Reidenberg, et al. 2013 (†364)Reidenberg, et al. "Privacy and Cloud Computing in Public Schools." (Fordham Law School, Center on Law and Information Policy, 2013).
- cloud service : · 95% of [K-12 school] districts rely on cloud services for a diverse range of functions including data mining related to student performance, support for classroom activities, student guidance, data hosting, as well as special services such as cafeteria payments and transportation planning. · Cloud services are poorly understood, non-transparent, and weakly governed: only 25% of districts inform parents of their use of cloud services, 20% of districts fail to have policies governing the use of online services, and a sizeable plurality of districts have rampant gaps in their contract documentation, including missing privacy policies. · Districts frequently surrender control of student information when using cloud services: fewer than 25% of the agreements specify the purpose for disclosures of student information, fewer than 7% of the contracts restrict the sale or marketing of student information by vendors, and many agreements allow vendors to change the terms (†361)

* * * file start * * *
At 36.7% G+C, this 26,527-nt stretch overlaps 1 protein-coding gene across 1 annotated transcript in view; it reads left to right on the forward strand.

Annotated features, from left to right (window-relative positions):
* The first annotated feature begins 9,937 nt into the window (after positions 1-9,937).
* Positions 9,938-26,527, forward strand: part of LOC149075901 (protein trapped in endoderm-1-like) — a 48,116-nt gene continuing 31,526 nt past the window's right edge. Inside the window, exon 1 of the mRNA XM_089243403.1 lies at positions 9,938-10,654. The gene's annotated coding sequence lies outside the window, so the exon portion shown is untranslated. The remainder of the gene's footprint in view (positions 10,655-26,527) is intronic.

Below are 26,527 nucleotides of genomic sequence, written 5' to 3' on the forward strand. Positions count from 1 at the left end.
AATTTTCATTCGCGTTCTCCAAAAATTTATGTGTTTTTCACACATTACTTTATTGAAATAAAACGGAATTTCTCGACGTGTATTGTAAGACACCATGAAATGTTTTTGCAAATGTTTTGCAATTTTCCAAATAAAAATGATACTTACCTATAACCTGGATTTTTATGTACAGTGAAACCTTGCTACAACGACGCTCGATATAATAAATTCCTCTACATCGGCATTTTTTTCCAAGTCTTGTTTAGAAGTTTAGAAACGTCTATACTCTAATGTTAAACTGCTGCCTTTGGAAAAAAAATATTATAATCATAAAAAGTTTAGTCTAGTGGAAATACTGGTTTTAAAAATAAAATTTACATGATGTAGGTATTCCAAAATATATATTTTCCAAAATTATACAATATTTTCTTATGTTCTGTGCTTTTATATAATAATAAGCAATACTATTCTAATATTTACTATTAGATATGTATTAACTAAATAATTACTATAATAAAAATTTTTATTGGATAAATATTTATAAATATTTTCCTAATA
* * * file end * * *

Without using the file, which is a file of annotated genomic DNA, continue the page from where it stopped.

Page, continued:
- data governance : [School] districts must establish policies and implementation plans for the adoption of cloud services by teachers and staff including in-service training and easy mechanisms for teachers to adopt, and propose technologies for instructional use. Districts must address directly and publicly any policies on the use of student data for advertiser supported services. Districts should create data governance advisory councils for advice and industry should develop mechanisms to help districts vet privacy-safe services and technologies. Finally, larger districts and state departments of education must designate a Chief Privacy Officer to provide advice and assistance. (†362)
- privacy : As public schools in the United States rapidly adopt cloud-computing services, and consequently transfer increasing quantities of student information to third-party providers, privacy issues become more salient and contentious. The protection of student privacy in the context of cloud computing is generally unknown both to the public and to policy-makers. This study thus focuses on K-12 public education and examines how school districts address privacy when they transfer student Information to cloud computing service providers (†360)
- transparency : Recommendation for Transparency: The existence and identity of cloud service providers and the privacy protections for student data should be available on [K-12 school] district websites, and districts must provide notice to parents of these services and the types of student information that is transferred to third parties. (†363)